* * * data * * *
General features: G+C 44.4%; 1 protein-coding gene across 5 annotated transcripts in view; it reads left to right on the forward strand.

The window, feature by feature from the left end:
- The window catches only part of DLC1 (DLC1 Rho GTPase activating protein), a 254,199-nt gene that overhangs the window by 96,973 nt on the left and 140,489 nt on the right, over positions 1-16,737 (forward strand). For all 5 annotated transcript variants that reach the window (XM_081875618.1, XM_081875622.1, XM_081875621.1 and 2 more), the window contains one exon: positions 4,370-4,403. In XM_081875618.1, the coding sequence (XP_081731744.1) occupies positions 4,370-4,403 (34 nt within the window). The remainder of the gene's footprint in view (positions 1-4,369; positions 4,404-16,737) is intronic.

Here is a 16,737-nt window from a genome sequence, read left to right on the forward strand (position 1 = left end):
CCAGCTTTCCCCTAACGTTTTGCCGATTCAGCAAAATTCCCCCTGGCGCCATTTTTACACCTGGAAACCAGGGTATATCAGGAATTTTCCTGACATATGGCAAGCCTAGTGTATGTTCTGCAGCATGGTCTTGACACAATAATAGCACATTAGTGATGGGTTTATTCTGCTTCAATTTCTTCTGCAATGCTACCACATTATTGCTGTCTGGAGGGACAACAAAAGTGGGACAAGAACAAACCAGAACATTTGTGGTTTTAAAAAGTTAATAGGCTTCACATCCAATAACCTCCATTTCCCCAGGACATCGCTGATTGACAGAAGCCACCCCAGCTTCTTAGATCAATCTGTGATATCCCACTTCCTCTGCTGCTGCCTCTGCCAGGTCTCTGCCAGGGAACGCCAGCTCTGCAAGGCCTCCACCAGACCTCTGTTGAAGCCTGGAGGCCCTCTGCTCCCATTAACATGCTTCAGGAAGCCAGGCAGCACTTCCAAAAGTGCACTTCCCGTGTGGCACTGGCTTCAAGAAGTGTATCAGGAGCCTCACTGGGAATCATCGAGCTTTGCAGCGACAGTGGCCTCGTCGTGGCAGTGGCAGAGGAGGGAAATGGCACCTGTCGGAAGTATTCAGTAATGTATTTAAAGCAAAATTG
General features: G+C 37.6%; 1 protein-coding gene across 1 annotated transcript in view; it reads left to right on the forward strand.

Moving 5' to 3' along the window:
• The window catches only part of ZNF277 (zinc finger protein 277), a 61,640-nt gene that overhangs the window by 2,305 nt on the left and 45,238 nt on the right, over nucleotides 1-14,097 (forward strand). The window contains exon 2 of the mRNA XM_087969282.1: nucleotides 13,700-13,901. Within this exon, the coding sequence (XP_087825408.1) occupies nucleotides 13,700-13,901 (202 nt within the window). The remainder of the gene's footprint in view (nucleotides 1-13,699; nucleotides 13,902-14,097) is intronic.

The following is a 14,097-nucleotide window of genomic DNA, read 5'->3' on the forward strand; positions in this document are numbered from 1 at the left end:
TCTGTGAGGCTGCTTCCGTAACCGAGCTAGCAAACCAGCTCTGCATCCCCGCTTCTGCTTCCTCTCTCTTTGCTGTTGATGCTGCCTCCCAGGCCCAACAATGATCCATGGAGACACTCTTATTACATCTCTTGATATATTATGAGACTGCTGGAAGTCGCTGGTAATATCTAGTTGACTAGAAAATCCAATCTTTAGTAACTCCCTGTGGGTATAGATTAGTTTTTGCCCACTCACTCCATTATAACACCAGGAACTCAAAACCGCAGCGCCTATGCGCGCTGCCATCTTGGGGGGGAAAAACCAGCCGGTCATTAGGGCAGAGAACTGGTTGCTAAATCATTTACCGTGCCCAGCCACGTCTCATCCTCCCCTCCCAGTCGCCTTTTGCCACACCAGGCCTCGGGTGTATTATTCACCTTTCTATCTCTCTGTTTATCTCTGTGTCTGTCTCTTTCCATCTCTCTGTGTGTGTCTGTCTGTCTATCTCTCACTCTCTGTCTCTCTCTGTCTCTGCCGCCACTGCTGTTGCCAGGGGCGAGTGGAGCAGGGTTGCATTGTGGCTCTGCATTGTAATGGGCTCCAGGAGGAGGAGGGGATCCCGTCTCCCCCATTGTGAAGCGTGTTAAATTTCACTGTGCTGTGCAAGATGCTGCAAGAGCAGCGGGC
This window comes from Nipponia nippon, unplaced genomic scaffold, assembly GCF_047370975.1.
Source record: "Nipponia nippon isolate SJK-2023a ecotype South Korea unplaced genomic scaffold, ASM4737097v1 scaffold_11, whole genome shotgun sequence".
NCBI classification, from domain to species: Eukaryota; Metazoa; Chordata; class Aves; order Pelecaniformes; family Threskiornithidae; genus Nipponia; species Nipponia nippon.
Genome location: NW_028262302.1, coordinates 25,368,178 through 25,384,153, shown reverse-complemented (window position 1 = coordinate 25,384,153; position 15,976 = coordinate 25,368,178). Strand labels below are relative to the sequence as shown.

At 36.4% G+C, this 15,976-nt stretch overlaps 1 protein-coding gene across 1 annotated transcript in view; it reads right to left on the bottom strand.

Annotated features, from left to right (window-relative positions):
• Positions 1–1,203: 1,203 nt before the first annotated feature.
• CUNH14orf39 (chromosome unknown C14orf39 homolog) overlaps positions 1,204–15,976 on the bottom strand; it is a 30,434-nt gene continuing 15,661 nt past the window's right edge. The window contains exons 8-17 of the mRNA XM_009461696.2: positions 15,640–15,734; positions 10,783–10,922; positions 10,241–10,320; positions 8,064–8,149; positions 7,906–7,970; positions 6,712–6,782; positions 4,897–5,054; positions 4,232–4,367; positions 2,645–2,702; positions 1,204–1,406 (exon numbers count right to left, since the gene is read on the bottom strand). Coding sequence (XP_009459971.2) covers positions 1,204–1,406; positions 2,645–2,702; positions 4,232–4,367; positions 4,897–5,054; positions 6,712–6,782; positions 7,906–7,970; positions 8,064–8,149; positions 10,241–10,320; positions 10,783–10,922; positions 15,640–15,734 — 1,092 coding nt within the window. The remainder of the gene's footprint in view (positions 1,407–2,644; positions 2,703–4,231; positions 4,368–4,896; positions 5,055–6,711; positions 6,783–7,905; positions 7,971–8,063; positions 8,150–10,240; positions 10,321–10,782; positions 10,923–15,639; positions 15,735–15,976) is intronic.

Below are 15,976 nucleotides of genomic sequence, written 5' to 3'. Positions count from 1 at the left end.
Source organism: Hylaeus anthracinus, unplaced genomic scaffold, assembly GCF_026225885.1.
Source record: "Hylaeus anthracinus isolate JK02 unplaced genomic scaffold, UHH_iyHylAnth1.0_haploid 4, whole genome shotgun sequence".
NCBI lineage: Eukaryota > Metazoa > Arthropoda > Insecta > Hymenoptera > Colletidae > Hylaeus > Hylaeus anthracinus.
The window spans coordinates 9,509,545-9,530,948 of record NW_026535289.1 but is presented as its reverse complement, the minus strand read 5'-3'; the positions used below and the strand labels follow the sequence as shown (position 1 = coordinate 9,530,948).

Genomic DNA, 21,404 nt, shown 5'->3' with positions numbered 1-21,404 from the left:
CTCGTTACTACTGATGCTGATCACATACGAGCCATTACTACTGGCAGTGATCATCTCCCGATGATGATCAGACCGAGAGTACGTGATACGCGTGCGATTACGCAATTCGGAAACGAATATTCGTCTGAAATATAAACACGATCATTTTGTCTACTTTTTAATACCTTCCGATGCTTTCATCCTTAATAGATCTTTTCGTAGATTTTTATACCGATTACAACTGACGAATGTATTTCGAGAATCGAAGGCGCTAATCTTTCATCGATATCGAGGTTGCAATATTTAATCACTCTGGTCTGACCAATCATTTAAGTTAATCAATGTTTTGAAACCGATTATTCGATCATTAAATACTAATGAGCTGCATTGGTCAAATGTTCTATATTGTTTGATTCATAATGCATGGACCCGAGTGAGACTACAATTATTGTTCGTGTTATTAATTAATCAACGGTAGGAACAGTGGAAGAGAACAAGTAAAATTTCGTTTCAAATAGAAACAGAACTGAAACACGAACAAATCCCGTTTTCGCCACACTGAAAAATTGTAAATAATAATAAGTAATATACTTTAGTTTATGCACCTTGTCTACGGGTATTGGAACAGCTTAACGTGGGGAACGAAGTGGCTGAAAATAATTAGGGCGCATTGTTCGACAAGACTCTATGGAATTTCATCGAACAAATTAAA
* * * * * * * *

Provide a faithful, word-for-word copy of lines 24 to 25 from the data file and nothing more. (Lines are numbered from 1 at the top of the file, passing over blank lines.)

Genomic DNA, 21,404 nt, shown 5'->3' with positions numbered 1-21,404 from the left:
CTCGTTACTACTGATGCTGATCACATACGAGCCATTACTACTGGCAGTGATCATCTCCCGATGATGATCAGACCGAGAGTACGTGATACGCGTGCGATTACGCAATTCGGAAACGAATATTCGTCTGAAATATAAACACGATCATTTTGTCTACTTTTTAATACCTTCCGATGCTTTCATCCTTAATAGATCTTTTCGTAGATTTTTATACCGATTACAACTGACGAATGTATTTCGAGAATCGAAGGCGCTAATCTTTCATCGATATCGAGGTTGCAATATTTAATCACTCTGGTCTGACCAATCATTTAAGTTAATCAATGTTTTGAAACCGATTATTCGATCATTAAATACTAATGAGCTGCATTGGTCAAATGTTCTATATTGTTTGATTCATAATGCATGGACCCGAGTGAGACTACAATTATTGTTCGTGTTATTAATTAATCAACGGTAGGAACAGTGGAAGAGAACAAGTAAAATTTCGTTTCAAATAGAAACAGAACTGAAACACGAACAAATCCCGTTTTCGCCACACTGAAAAATTGTAAATAATAATAAGTAATATACTTTAGTTTATGCACCTTGTCTACGGGTATTGGAACAGCTTAACGTGGGGAACGAAGTGGCTGAAAATAATTAGGGCGCATTGTTCGACAAGACTCTATGGAATTTCATCGAACAAATTAAA